He said that one differentiator is that it has much more bandwidth and gives the possibility to connect more devices at the same time. A third pillar, which is also a novelty, is that it offers the possibility of having very low latency communications, which means less response time. "When you want to access information, the speed at which the application responds is important. If we think about connected cars, there is very little data that is transmitted but it has to be very fast for the cars to communicate with each other," he said.

Isbel's role

Isbel is a company that seeks to accompany technological progress in telecommunications in general, while assisting and collating the digital transformation. The firm works as a provider of products and services to telephony operators. "Our role, in part, is to understand these technologies; in some cases we get in touch with the manufacturers and can supply them locally, installing, configuring and understanding them," said González.

As for the development companies, the interviewee said that in 5G there are big players that are already known around the world that often have local offices - such as Huawei, Nokia, Ericsson - that supply the equipment and go directly to work with operators. " Our role is more linked to advising and providing services, in other words, serving more as a link," he added.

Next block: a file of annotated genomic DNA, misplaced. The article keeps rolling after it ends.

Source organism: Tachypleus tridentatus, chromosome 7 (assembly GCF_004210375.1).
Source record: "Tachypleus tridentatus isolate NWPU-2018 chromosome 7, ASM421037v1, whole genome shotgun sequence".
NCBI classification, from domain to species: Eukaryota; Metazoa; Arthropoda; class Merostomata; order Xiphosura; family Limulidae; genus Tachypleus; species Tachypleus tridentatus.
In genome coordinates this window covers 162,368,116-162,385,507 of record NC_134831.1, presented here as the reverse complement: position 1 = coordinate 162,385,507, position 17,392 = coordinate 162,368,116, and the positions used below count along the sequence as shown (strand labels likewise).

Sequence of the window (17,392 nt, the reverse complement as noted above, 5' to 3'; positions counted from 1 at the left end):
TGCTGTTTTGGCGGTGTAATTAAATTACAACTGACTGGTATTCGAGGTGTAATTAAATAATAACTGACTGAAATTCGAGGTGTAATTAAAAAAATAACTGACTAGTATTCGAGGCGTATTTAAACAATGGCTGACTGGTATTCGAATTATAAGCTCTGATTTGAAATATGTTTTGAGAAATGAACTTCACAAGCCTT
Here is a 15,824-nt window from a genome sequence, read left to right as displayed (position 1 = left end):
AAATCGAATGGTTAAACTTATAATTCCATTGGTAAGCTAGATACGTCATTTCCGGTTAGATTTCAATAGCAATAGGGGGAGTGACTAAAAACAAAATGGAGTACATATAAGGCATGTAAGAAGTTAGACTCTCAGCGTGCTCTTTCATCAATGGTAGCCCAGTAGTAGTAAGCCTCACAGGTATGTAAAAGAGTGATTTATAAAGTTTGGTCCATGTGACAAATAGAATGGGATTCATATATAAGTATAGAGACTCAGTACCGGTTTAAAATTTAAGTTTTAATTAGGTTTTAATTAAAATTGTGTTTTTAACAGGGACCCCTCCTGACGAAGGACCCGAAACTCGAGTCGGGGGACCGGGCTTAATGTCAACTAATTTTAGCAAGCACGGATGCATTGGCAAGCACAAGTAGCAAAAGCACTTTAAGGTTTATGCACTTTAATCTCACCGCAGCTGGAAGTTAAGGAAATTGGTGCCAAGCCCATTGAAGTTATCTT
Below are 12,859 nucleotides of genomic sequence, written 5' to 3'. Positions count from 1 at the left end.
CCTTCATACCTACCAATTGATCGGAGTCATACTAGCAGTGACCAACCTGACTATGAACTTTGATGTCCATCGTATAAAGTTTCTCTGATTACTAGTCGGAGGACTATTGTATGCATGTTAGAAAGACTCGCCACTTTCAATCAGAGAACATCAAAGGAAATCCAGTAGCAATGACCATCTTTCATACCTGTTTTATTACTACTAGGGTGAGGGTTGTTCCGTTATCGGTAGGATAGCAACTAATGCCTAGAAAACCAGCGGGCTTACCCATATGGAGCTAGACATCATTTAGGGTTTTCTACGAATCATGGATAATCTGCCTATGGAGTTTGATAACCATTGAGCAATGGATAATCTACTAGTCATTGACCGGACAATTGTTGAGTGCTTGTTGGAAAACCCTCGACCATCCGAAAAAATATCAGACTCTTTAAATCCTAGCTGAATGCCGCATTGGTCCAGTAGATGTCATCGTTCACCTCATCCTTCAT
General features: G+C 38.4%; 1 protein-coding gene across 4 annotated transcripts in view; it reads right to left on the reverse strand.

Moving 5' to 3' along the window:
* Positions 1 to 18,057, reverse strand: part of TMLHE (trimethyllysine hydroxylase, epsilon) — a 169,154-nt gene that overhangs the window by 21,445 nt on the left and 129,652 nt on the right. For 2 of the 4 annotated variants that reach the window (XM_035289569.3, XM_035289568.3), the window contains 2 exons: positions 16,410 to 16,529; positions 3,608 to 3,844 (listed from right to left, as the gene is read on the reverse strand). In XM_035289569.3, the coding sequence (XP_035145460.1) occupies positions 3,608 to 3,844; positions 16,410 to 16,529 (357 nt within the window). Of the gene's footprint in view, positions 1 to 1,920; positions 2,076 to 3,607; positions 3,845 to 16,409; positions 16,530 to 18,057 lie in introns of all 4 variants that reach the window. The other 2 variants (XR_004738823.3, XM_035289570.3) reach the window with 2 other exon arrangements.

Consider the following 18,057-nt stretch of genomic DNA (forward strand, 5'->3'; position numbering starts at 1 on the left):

Isbel is carrying out research into the technology, and in this context already has some lines of work involving some projects of this type, which will not yet be made public.

Towards a smart city

In the IoT area, a highly relevant element for the firm is that it is being the technology integrator of the main project in Uruguay today. This is the smart meters that UTE is integrating. Currently, the electricity meters work with 2G and 3G technology, and the next technologies are being tested. In that sense, Isbel was the one who understood the innovation, on the one hand the energy metering and, on the other hand, the communications module.

"This is part of the pre-5G technologies that incorporated the concept of IoT, which is to have devices that communicate data that can be useful to someone who is centralised and can take advantage of it, analyse it and draw conclusions to make decisions. This is what 5G technology was designed to do," he said.

Previous technologies were designed to communicate data but more specifically between people, not things, and when connecting many devices in a network, design changes can occur that can affect what you want to do.

5G, however, opens a lot of doors to new use cases, businesses, which although today we are starting to see, González believes that in the future they will be much more noticeable. Today in Uruguay we have ATMs that work with older technologies, but it is foreseen that they will evolve. The same will happen with street lights, which are already smart, but it will be possible to add functionality that allows them to know if they are on, off, can be remote-controlled and even regulate the light.